“In court, Awad always smiled at the camera…Awad said he has “no regrets” and flashed the “V” sign for victory while he was leaving the courthouse. “I am a person like you, I have no mental condition, I never had a serious illness,” Awad said to the judges. His smile was sincere.”

Hakim Awad in court

Further, a few months ago Palestinian Media Watch reported that the PA’s official television channel, on a program devoted to Palestinian terrorists  imprisoned in Israeli jails, the PA’s official television channel featured a telephone interview with the mother and aunt of one of the murderers of the Fogel family. The mother praised her son and said that he was one of the two who had carried out the “operation at Itamar.” Hakim Awad’s aunt called him a “hero and legend.” The program was broadcast twice (PMW, January 29, 2012).

However, in addition to the lack of remorse by the killer, the cruelty of his family towards young Tamar and the cover up by Awad’s relatives, the Ynet story cited above also included this, which suggests that killer’s families aren’t the only Palestinians who to have engaged in such reprehensible moral behavior after the massacre.

Ynet:

“At first, Awarta village chiefs denied any connection between their village and the Itamar massacre but at the same time, after their arrest, the two murderers became idols in their village, according to defense establishment sources, with support banners and their pictures hung up throughout Awarta.” [emphasis added]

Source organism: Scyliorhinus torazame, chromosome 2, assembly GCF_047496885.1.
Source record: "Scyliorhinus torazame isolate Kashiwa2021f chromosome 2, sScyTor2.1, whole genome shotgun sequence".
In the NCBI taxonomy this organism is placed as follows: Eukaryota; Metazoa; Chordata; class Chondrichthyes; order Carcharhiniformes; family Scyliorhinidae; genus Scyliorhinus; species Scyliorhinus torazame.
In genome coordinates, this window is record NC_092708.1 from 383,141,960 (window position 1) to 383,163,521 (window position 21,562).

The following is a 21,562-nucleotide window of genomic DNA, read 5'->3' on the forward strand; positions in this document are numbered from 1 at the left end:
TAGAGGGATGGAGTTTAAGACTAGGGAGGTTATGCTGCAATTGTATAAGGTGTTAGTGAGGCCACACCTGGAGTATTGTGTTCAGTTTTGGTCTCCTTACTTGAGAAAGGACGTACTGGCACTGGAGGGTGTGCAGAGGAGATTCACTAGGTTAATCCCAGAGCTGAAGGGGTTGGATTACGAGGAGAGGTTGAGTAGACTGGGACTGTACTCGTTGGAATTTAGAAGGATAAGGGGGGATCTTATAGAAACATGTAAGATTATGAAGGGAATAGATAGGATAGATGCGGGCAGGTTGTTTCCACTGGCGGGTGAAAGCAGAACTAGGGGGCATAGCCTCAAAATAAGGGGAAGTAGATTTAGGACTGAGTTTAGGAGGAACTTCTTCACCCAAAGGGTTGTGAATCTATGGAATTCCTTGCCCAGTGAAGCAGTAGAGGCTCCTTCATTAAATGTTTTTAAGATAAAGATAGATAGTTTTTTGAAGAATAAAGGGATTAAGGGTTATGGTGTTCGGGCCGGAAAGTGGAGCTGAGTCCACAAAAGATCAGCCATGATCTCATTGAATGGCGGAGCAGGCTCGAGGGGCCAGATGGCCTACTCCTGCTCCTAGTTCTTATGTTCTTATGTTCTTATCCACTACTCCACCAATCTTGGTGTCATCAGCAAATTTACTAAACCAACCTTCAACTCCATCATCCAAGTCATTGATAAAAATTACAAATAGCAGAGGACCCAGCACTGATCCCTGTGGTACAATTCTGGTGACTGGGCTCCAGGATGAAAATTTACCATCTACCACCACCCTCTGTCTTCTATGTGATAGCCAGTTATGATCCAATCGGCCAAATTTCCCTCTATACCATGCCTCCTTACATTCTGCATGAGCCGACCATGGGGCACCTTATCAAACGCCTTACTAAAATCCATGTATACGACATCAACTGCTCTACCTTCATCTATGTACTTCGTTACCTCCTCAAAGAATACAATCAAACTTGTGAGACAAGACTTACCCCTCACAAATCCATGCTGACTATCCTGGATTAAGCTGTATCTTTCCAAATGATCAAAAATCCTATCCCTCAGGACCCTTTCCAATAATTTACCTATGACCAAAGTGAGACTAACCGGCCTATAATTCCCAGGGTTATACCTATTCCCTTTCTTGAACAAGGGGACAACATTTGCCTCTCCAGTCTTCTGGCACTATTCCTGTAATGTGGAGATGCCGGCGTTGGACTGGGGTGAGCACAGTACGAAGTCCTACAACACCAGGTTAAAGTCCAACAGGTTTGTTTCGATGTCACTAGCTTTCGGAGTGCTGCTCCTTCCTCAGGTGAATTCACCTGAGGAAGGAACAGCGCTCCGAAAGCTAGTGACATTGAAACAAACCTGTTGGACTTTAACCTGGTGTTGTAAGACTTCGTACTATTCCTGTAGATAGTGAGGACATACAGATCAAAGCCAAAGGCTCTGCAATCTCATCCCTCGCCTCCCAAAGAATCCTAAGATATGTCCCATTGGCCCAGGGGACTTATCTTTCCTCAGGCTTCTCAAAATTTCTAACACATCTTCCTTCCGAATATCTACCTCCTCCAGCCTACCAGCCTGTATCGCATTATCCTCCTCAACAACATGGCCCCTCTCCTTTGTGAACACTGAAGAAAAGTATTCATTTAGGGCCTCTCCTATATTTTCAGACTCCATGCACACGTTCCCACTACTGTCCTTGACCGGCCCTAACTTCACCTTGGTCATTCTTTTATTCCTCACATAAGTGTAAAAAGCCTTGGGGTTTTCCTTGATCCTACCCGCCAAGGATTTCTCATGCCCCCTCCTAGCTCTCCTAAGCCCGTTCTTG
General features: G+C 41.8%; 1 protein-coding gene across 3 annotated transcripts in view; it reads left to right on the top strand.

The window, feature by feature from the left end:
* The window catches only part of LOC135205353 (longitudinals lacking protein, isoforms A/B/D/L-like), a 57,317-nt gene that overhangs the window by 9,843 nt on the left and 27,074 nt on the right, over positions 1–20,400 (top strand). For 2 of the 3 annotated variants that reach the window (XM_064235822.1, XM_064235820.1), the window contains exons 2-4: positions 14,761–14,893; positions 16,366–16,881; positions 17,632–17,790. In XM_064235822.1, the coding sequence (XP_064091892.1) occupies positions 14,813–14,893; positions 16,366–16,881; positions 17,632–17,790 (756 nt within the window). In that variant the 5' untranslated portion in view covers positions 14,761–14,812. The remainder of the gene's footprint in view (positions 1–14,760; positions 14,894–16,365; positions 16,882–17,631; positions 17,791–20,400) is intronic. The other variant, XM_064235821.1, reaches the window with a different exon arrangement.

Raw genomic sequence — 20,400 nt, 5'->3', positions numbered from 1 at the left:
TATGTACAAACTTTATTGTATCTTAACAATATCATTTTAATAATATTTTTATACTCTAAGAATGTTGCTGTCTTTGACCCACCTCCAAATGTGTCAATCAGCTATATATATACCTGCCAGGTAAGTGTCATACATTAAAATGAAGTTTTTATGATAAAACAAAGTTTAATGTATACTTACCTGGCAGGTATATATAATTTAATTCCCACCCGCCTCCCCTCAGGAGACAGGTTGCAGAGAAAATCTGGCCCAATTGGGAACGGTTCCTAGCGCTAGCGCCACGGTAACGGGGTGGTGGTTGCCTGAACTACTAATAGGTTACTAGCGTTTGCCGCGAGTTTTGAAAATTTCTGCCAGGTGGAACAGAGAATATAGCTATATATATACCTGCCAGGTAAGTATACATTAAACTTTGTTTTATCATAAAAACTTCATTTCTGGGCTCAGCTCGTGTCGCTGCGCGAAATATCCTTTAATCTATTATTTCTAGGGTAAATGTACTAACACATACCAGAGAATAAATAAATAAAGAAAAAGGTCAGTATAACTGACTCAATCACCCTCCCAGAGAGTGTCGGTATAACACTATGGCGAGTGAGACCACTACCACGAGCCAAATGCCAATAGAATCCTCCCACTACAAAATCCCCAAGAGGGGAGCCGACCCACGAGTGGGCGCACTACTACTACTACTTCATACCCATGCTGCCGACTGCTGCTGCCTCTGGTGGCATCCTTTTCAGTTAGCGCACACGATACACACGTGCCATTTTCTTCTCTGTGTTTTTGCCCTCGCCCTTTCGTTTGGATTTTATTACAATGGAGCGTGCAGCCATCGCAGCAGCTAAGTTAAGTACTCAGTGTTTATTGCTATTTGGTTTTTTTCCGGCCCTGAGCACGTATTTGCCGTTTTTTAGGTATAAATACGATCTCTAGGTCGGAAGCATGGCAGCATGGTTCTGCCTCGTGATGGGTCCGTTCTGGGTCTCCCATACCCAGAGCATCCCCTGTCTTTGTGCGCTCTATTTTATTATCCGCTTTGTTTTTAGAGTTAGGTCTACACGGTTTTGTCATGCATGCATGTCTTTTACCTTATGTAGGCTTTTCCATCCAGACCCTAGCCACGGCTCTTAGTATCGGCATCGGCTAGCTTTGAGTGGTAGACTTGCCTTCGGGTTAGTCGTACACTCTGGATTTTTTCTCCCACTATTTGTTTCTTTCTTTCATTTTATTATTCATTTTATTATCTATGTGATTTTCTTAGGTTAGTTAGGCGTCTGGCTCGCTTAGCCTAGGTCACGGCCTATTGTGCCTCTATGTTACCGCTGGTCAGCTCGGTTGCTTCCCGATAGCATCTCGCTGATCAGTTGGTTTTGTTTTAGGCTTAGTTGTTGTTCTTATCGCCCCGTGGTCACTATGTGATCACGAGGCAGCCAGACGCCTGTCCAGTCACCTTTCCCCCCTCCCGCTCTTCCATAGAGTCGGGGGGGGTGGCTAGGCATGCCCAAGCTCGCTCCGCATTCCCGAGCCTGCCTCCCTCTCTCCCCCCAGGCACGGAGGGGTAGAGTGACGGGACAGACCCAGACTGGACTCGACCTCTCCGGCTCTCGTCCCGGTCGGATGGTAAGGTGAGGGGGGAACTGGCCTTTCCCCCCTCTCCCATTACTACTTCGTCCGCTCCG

In reading the Guardian’s coverage of the region, I’m often struck by the manner in which reports on Israel often lack any resemblance to the nation in which I live.  Indeed, Harriet Sherwood’s reports should be seen as part of a broader mission to find evidence in support of her preconceived ideologically driven view of the region.

Political phenomena which fall outside the desired narrative are either downplayed or ignored.  Similarly, Palestinians appear in the Guardian’s tales of the region largely as abstractions: poor, downtrodden, dispossessed, victims void of nuance or (often) any sense of moral agency.

All of  this explains this fictitious headline accompanying a Sherwood report published shortly after the massacre:

Sherwood’s story didn’t even attempt to support (in the subsequent text) the assertion that Palestinians (living in Awarta and elsewhere) were morally outraged by the terrorist act – likely because little if any genuine outrage was actually expressed.